|Publication number||US4172533 A|
|Application number||US 05/966,946|
|Publication date||Oct 30, 1979|
|Filing date||Dec 6, 1978|
|Priority date||Dec 6, 1978|
|Publication number||05966946, 966946, US 4172533 A, US 4172533A, US-A-4172533, US4172533 A, US4172533A|
|Inventors||Gary V. Montgomery|
|Original Assignee||Sunbeam Plastics Corporation|
|Export Citation||BiBTeX, EndNote, RefMan|
|Patent Citations (2), Referenced by (22), Classifications (5)|
|External Links: USPTO, USPTO Assignment, Espacenet|
Of the many types of child-resistant closures for containers in which dangerous and harmful substances are packaged, those which have been most successful seem to have two basic concepts underlining their design. First, from the standpoint of the original manufacturer and utilization by people who initially fill the containers, the caps or closures for the containers should be so designed as to enable their emplacement on the containers by the use of standard capping machines. Second, although a number of two-piece child-resistant caps have been designed and commercialized, if the cap can be made in merely one unitary piece the cost of manufacturing molds is reduced and assembly of the two parts is eliminated.
From the standpoint of effective child-resistance, regardless of whether the cap is one piece or two piece, it has been found that requiring two motions of different types usually provides the most effective resistance to opening by small children. Preferably, however, one of the two motions should not merely be either pulling or pushing on the cap because the small child often does one or the other of these actions when he attempts to remove the cap.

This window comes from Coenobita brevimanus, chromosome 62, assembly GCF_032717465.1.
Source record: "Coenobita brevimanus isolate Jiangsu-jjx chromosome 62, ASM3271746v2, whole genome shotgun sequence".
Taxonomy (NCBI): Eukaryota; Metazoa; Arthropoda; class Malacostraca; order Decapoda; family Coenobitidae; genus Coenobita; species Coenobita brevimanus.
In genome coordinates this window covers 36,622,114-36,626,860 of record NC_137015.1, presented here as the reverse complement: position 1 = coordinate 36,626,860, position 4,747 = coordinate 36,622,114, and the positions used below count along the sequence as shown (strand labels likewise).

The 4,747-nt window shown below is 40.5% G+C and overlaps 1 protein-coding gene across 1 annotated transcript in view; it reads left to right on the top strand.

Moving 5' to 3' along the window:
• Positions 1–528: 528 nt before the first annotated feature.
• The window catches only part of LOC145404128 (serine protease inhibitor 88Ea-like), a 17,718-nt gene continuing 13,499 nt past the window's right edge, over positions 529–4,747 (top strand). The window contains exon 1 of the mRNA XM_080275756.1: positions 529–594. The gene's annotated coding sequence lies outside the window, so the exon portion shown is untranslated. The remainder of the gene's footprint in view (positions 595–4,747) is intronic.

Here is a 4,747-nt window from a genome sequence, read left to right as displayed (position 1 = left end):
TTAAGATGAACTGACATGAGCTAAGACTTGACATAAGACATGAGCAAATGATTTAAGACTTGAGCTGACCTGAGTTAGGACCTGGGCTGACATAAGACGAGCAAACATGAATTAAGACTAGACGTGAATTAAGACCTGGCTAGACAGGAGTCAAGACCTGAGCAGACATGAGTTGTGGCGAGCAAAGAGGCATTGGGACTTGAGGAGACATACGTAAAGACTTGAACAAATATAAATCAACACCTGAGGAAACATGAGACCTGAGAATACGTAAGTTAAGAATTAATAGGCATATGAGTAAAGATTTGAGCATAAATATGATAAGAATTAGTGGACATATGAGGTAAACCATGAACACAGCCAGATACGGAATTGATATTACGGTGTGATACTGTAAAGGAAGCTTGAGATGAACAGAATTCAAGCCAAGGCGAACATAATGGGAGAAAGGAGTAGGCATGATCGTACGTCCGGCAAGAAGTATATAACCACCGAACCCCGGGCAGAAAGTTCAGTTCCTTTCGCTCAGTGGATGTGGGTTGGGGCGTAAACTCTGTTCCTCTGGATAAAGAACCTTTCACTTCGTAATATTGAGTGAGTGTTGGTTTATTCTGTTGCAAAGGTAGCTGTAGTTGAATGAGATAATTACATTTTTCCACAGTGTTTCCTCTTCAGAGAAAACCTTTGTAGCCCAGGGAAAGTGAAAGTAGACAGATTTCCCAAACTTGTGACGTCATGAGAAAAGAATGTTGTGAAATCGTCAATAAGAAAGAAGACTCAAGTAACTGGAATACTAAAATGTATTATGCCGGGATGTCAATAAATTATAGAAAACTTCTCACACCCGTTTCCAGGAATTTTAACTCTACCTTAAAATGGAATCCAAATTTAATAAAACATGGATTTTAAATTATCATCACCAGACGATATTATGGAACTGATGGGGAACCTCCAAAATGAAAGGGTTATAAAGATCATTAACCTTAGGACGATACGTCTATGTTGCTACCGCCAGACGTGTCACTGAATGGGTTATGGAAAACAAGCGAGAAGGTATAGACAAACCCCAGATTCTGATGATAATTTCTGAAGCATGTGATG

The closure shown in Julian U.S. Pat. No. 3,993,209 is an inverted cup-shaped cap having threads on its single skirt which mate with threads on the container neck and having a locking ring depending from the cap skirt which is connected to the cap skirt by integral flexible webs. The locking ring is resilient and carrys at least one locking lug which cooperates with a stop on the container so when the cap is screwed down onto the container tightly the lug on the cap ring passes the container stop and the cap cannot be removed from the container without squeezing the depending ring to flex that portion of the ring carrying the lug outwardly in order that it can pass the container stop when the cap is unscrewed. This combination of squeezing at a particular place and rotating renders the cap quite child-resistant.
It is the principal object of the instant invention to provide child-resistant locking means for a container and cap which requires both a squeezing and rotating action in order to remove the cap from the container.